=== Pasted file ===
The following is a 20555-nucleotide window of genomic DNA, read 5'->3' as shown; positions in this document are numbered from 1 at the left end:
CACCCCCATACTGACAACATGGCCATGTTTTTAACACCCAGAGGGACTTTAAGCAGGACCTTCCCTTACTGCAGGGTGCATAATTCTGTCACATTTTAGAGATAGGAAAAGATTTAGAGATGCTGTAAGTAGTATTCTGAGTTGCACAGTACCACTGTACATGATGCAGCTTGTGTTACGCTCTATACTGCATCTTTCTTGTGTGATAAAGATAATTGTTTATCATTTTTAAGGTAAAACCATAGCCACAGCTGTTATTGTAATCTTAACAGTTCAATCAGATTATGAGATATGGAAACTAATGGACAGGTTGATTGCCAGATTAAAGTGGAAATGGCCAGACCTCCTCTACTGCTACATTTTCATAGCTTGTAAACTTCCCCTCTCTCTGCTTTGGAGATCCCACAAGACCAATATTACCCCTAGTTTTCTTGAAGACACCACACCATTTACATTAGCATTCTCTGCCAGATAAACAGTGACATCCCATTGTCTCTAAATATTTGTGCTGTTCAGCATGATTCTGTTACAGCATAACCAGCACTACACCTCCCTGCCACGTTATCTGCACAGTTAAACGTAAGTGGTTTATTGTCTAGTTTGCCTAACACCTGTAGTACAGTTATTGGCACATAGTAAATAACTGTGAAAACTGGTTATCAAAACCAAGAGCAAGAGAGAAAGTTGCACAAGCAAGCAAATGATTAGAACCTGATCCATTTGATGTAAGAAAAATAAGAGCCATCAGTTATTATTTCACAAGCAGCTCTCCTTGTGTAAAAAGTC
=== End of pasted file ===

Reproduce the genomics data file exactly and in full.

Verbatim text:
The following is a 20555-nucleotide window of genomic DNA, read 5'->3' as shown; positions in this document are numbered from 1 at the left end:
CACCCCCATACTGACAACATGGCCATGTTTTTAACACCCAGAGGGACTTTAAGCAGGACCTTCCCTTACTGCAGGGTGCATAATTCTGTCACATTTTAGAGATAGGAAAAGATTTAGAGATGCTGTAAGTAGTATTCTGAGTTGCACAGTACCACTGTACATGATGCAGCTTGTGTTACGCTCTATACTGCATCTTTCTTGTGTGATAAAGATAATTGTTTATCATTTTTAAGGTAAAACCATAGCCACAGCTGTTATTGTAATCTTAACAGTTCAATCAGATTATGAGATATGGAAACTAATGGACAGGTTGATTGCCAGATTAAAGTGGAAATGGCCAGACCTCCTCTACTGCTACATTTTCATAGCTTGTAAACTTCCCCTCTCTCTGCTTTGGAGATCCCACAAGACCAATATTACCCCTAGTTTTCTTGAAGACACCACACCATTTACATTAGCATTCTCTGCCAGATAAACAGTGACATCCCATTGTCTCTAAATATTTGTGCTGTTCAGCATGATTCTGTTACAGCATAACCAGCACTACACCTCCCTGCCACGTTATCTGCACAGTTAAACGTAAGTGGTTTATTGTCTAGTTTGCCTAACACCTGTAGTACAGTTATTGGCACATAGTAAATAACTGTGAAAACTGGTTATCAAAACCAAGAGCAAGAGAGAAAGTTGCACAAGCAAGCAAATGATTAGAACCTGATCCATTTGATGTAAGAAAAATAAGAGCCATCAGTTATTATTTCACAAGCAGCTCTCCTTGTGTAAAAAGTC